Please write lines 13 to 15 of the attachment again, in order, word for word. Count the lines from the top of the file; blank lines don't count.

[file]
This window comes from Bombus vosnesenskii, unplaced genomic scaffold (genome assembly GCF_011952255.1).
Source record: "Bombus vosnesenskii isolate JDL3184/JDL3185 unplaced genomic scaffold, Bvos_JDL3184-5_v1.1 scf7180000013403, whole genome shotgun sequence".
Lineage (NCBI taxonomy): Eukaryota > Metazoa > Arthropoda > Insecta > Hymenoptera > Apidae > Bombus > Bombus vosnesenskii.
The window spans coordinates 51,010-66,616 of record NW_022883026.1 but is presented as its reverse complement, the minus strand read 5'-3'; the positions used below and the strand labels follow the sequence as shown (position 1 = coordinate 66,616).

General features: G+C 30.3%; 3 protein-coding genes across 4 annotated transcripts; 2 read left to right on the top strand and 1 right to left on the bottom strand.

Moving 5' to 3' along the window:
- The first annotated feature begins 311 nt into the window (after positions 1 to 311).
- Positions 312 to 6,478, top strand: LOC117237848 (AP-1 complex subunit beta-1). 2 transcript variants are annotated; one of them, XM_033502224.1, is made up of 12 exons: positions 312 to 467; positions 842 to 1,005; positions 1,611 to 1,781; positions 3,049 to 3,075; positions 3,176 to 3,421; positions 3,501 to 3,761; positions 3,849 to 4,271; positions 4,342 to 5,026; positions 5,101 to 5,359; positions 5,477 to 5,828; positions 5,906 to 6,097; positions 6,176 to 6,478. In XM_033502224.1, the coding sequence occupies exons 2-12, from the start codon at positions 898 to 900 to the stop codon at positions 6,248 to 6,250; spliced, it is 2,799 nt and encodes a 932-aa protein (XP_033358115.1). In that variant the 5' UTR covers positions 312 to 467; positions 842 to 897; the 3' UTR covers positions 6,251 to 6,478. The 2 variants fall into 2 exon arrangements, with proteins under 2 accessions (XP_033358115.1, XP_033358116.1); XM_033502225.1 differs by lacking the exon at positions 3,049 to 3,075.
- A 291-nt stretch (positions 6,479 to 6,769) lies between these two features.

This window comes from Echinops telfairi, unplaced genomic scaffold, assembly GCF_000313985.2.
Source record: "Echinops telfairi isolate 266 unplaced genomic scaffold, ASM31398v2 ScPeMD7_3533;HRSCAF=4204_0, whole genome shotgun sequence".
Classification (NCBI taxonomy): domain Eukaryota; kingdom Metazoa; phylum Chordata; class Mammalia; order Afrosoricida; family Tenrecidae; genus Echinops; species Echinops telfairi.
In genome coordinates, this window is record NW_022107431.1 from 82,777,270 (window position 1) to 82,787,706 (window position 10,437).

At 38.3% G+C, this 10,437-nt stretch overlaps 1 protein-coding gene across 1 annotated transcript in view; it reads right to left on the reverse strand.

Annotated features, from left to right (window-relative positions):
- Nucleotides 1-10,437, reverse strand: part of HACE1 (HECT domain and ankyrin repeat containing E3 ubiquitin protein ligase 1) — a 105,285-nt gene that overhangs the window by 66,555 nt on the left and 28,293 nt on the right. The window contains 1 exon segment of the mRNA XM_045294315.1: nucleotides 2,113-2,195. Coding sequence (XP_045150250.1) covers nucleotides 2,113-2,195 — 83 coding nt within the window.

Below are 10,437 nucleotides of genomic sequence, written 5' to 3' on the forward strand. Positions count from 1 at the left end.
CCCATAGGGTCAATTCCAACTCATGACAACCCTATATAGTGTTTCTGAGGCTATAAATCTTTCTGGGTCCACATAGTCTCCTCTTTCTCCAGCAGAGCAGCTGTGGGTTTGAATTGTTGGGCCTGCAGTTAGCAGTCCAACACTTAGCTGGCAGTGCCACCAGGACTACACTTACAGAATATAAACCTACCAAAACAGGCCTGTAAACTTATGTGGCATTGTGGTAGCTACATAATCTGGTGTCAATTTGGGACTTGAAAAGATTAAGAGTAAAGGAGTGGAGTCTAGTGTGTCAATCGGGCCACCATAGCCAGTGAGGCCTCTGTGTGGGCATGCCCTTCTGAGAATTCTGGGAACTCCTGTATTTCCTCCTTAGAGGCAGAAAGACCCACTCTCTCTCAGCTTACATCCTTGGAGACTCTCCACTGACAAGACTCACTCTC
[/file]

In genome coordinates, this window is record NW_022107431.1 from 82,777,270 (window position 1) to 82,787,706 (window position 10,437).

At 38.3% G+C, this 10,437-nt stretch overlaps 1 protein-coding gene across 1 annotated transcript in view; it reads right to left on the reverse strand.

Annotated features, from left to right (window-relative positions):